Tiger Haven Sued for 10 Million by Neighbors
Roaring lions and tigers and their waste runoff from a big-cat sanctuary have created a nuisance that has “destroyed the quiet enjoyment” on nine Roane County residents’ properties, a $10 million lawsuit filed Thursday alleges.
The Roane County Circuit Court complaint is the latest effort in a series of maneuvers by Roane County officials and residents targeting Tiger Haven. The sanctuary sits on nearly 50 acres of rolling hillside east of Kingston. It’s a home for big cats considered abused, abandoned or neglected.
In recent years, efforts to tighten oversight of the sanctuary have been launched, residents have taken their gripes to the media and complaints have been voiced on several occasions to Roane County’s commissioners.
The lawsuit seeks to permanently shut the sanctuary down or at least prevent the operators from acquiring any additional big cats.
Also sought: $5 million in compensatory damages for nuisances.
The lawsuit those annoyances range from “caterwauling” big cats — their roars heard “for several miles” — to adverse effects on domestic and farm animals, problems sleeping and worries about the big cats escaping.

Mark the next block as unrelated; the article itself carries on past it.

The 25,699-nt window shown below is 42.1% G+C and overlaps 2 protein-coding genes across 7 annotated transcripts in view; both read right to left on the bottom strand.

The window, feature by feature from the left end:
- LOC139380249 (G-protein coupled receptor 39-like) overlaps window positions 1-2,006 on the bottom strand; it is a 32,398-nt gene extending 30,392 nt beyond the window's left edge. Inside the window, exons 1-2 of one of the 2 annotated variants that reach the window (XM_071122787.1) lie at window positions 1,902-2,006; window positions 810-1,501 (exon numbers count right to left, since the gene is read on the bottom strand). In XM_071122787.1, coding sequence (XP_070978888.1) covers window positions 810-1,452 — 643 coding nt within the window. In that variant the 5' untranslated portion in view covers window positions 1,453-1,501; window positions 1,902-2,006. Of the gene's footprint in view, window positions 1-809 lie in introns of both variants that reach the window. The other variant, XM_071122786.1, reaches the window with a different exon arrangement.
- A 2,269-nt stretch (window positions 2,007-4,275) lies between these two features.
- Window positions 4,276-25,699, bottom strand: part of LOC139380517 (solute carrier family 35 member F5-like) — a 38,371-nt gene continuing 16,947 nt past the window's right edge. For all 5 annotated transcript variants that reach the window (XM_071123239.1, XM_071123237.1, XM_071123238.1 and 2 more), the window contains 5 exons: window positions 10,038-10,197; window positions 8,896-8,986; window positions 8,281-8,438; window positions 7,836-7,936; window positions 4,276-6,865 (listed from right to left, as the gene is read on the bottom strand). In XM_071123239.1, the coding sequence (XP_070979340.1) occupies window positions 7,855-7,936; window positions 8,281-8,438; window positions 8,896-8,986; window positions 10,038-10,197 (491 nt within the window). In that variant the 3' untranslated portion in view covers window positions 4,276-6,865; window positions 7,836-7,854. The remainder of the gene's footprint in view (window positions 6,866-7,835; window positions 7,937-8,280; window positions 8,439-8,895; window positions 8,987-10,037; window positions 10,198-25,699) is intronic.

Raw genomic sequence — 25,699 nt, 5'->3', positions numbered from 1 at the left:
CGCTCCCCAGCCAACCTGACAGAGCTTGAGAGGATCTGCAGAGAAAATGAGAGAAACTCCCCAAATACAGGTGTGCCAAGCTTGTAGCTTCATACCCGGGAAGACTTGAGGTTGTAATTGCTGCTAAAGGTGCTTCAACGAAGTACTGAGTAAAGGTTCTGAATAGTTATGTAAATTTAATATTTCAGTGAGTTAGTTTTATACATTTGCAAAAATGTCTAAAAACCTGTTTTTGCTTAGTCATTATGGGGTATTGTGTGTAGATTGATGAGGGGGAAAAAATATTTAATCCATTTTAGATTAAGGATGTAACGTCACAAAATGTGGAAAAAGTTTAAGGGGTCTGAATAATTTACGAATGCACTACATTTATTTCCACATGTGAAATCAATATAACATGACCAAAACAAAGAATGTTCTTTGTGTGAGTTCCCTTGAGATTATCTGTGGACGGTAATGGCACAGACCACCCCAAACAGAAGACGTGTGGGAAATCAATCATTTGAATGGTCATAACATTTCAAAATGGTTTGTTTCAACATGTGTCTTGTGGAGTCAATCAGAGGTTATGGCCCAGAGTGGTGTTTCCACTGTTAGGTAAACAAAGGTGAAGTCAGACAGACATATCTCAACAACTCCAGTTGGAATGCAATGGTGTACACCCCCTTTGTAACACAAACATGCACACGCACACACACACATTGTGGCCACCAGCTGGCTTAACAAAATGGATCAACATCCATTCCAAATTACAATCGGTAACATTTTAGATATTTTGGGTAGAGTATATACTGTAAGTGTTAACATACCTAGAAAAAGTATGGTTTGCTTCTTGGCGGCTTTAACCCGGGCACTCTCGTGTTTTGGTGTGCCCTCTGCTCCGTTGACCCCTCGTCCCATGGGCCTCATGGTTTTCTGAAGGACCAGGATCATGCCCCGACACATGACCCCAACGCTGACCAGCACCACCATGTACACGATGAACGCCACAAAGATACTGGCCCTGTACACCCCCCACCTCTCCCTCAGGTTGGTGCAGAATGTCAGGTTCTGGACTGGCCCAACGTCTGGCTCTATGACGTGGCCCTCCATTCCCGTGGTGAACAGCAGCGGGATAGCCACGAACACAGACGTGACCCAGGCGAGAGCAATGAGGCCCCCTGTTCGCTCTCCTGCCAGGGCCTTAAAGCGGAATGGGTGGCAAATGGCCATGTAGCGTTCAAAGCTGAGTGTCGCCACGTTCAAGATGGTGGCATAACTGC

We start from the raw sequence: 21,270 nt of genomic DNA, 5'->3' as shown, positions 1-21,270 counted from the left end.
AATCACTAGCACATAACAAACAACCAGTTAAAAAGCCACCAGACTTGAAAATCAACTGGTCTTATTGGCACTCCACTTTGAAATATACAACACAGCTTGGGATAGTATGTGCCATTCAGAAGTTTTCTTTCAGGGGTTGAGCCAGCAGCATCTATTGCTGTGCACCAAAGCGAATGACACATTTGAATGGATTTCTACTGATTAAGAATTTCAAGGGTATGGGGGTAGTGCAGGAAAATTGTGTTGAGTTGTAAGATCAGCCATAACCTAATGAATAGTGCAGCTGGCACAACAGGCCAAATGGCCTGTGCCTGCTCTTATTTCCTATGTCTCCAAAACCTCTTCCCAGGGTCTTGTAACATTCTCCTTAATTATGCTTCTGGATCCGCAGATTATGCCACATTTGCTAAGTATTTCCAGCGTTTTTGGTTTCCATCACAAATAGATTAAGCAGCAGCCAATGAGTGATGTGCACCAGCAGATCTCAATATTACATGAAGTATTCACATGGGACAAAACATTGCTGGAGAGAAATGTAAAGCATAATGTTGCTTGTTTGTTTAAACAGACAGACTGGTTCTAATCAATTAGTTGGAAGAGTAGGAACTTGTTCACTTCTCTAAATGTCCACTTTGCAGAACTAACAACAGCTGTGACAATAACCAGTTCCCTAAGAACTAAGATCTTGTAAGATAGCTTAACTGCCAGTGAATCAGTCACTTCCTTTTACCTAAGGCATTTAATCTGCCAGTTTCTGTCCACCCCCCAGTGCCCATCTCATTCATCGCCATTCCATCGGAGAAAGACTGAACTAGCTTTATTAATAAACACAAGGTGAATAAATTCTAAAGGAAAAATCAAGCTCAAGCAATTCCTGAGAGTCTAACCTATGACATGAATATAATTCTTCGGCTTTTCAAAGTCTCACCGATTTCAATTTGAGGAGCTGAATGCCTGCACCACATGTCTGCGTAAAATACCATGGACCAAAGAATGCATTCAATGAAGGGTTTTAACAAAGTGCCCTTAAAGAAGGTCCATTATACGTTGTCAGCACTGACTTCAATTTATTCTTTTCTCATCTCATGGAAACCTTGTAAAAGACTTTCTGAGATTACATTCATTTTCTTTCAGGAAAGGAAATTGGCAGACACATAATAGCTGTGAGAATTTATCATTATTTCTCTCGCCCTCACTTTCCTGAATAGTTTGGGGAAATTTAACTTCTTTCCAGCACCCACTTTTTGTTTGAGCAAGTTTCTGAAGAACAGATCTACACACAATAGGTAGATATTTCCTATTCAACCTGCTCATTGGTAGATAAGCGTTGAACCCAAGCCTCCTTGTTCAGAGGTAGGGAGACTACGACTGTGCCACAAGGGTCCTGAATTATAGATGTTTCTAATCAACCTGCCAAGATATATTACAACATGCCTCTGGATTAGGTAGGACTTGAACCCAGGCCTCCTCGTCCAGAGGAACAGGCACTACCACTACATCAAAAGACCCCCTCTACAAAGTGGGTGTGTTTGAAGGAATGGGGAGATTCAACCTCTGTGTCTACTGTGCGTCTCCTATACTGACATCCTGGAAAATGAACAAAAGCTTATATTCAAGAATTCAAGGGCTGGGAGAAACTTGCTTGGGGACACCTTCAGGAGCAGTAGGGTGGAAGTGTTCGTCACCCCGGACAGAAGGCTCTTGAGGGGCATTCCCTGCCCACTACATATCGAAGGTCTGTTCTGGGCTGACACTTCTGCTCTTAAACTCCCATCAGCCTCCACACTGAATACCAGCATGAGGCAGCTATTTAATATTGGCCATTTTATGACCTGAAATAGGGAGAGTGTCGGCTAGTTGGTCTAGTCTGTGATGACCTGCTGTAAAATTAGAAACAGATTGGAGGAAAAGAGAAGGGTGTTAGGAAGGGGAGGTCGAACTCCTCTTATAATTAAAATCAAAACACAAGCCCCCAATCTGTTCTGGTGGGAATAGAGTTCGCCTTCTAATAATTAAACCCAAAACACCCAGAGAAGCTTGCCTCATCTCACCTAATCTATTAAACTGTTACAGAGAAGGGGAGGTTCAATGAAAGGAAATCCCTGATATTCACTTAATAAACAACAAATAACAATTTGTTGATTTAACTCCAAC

Another $5 million in compensatory damages is sought for contamination of the plaintiffs’ properties through runoff of “feces, urine, and other contaminates.”
The lawsuit states that defendant Mary Lynn Haven, also known as Mary Lynn Parker, organized and incorporated the nonprofit in 1993 after receiving a state permit to house one pet tiger there two years earlier.
Since then, the big-cat population has grown dramatically, and now there are more than 250 “tigers, lions, cougars, leopards, jaguars, and all large cats and mixed breeds” on site, according to the legal action.
As a result, there has been an “ongoing increase in noise level, odor, waste and water runoff … all of which threaten the life and property of the plaintiffs and the environment as a whole,” it continues.
The lawsuit contends the defendants have utilized the sanctuary property so it has become an “unreasonable use” that has resulted in “a direct, repeated, constant … annoyance.”
Doug Drinnon, an attorney in Dandridge, serves as spokesman for Tiger Haven. Drinnon on Thursday hadn’t seen the lawsuit and declined comment.
James B. “Buddy” Scott, a retired Anderson County Circuit Court judge, filed the complaint on behalf of residents of an area around Harvey and Dogwood Valley roads.
Bob Fowler, News Sentinel Anderson County editor, may be reached at 865-481-3625.
Tiger Haven is not accredited by the Global Federation of Animal Sanctuaries